Every cloud has a silver lining and this includes relocating to a different country. Discuss the positive aspects of moving with your family regularly and invite them to tell you how they feel about it. If they aren’t happy, let them talk about their concerns. Never force them to be enthusiastic about the change.
Don’t paint a rosy picture about the new place to your children; give them the positive and the negative so that they don’t have to deal with disappointment when they move. Encourage them to read up and find out as much as they can about the new place.
One of the best ways to ease relocation anxiety is by getting every member involved in packing. Make sure that your kids are around when their bags are being packed. Let them have a say in what they want to take along and which items can be left behind. Allowing them to make small decisions makes them feel that they have some control over their lives.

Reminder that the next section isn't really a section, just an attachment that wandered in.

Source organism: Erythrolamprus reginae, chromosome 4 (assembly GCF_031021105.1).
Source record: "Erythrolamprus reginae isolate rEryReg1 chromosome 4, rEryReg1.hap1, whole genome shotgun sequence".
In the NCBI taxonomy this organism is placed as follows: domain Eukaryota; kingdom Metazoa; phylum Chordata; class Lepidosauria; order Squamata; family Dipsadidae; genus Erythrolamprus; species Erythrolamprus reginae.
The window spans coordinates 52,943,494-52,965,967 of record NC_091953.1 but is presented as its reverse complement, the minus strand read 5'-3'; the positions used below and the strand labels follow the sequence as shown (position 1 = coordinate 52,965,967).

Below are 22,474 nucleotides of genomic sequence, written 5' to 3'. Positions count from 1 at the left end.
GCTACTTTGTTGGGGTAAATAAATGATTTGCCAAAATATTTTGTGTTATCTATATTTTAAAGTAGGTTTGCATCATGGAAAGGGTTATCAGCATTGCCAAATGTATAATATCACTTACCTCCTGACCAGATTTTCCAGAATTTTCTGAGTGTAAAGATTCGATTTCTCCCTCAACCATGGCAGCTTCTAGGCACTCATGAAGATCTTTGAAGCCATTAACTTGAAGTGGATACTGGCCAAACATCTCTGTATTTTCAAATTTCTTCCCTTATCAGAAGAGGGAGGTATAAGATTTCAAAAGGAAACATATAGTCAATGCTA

You can also get the rest of your family involved in decisions regarding housing and education.
Join an expat forum or club
This step helps you both before and after making the move. Being a part of an online expat forum can help you with your research prior to your relocation. You can ask other foreigners living in the country about how things work and plan your lifestyle accordingly.
Many of these forums have weekly or monthly activities for expats. This could be a great way for you to meet and socialize with other like-minded people.
Integrate yourself into the community